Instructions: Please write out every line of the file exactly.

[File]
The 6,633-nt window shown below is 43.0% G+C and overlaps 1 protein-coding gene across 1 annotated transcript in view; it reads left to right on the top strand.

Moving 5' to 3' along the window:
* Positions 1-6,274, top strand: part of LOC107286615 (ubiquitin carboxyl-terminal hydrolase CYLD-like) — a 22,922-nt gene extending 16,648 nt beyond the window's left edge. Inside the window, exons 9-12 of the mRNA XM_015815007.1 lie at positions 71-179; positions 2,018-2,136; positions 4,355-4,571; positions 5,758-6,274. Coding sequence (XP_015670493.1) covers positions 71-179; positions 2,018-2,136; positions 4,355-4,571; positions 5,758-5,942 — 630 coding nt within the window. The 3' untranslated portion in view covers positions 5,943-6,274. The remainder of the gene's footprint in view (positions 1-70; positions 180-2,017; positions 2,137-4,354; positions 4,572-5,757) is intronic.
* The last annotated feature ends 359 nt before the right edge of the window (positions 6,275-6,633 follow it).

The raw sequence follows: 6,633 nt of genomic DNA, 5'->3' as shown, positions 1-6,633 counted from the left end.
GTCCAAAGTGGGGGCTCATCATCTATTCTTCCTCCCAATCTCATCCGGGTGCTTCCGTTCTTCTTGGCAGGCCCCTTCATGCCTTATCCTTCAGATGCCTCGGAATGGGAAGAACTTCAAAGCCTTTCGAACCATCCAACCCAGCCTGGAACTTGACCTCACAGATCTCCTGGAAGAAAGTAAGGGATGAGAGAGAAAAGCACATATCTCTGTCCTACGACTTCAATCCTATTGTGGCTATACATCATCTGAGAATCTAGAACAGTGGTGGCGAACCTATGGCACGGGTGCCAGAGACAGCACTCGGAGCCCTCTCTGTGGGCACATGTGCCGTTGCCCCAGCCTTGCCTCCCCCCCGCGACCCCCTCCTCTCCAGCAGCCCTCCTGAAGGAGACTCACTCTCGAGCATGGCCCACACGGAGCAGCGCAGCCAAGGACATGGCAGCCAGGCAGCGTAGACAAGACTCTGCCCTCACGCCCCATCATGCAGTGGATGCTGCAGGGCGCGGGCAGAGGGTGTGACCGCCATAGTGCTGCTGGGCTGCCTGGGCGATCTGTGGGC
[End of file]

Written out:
The 6,633-nt window shown below is 43.0% G+C and overlaps 1 protein-coding gene across 1 annotated transcript in view; it reads left to right on the top strand.

Moving 5' to 3' along the window:
* Positions 1-6,274, top strand: part of LOC107286615 (ubiquitin carboxyl-terminal hydrolase CYLD-like) — a 22,922-nt gene extending 16,648 nt beyond the window's left edge. Inside the window, exons 9-12 of the mRNA XM_015815007.1 lie at positions 71-179; positions 2,018-2,136; positions 4,355-4,571; positions 5,758-6,274. Coding sequence (XP_015670493.1) covers positions 71-179; positions 2,018-2,136; positions 4,355-4,571; positions 5,758-5,942 — 630 coding nt within the window. The 3' untranslated portion in view covers positions 5,943-6,274. The remainder of the gene's footprint in view (positions 1-70; positions 180-2,017; positions 2,137-4,354; positions 4,572-5,757) is intronic.
* The last annotated feature ends 359 nt before the right edge of the window (positions 6,275-6,633 follow it).

The raw sequence follows: 6,633 nt of genomic DNA, 5'->3' as shown, positions 1-6,633 counted from the left end.
GTCCAAAGTGGGGGCTCATCATCTATTCTTCCTCCCAATCTCATCCGGGTGCTTCCGTTCTTCTTGGCAGGCCCCTTCATGCCTTATCCTTCAGATGCCTCGGAATGGGAAGAACTTCAAAGCCTTTCGAACCATCCAACCCAGCCTGGAACTTGACCTCACAGATCTCCTGGAAGAAAGTAAGGGATGAGAGAGAAAAGCACATATCTCTGTCCTACGACTTCAATCCTATTGTGGCTATACATCATCTGAGAATCTAGAACAGTGGTGGCGAACCTATGGCACGGGTGCCAGAGACAGCACTCGGAGCCCTCTCTGTGGGCACATGTGCCGTTGCCCCAGCCTTGCCTCCCCCCCGCGACCCCCTCCTCTCCAGCAGCCCTCCTGAAGGAGACTCACTCTCGAGCATGGCCCACACGGAGCAGCGCAGCCAAGGACATGGCAGCCAGGCAGCGTAGACAAGACTCTGCCCTCACGCCCCATCATGCAGTGGATGCTGCAGGGCGCGGGCAGAGGGTGTGACCGCCATAGTGCTGCTGGGCTGCCTGGGCGATCTGTGGGC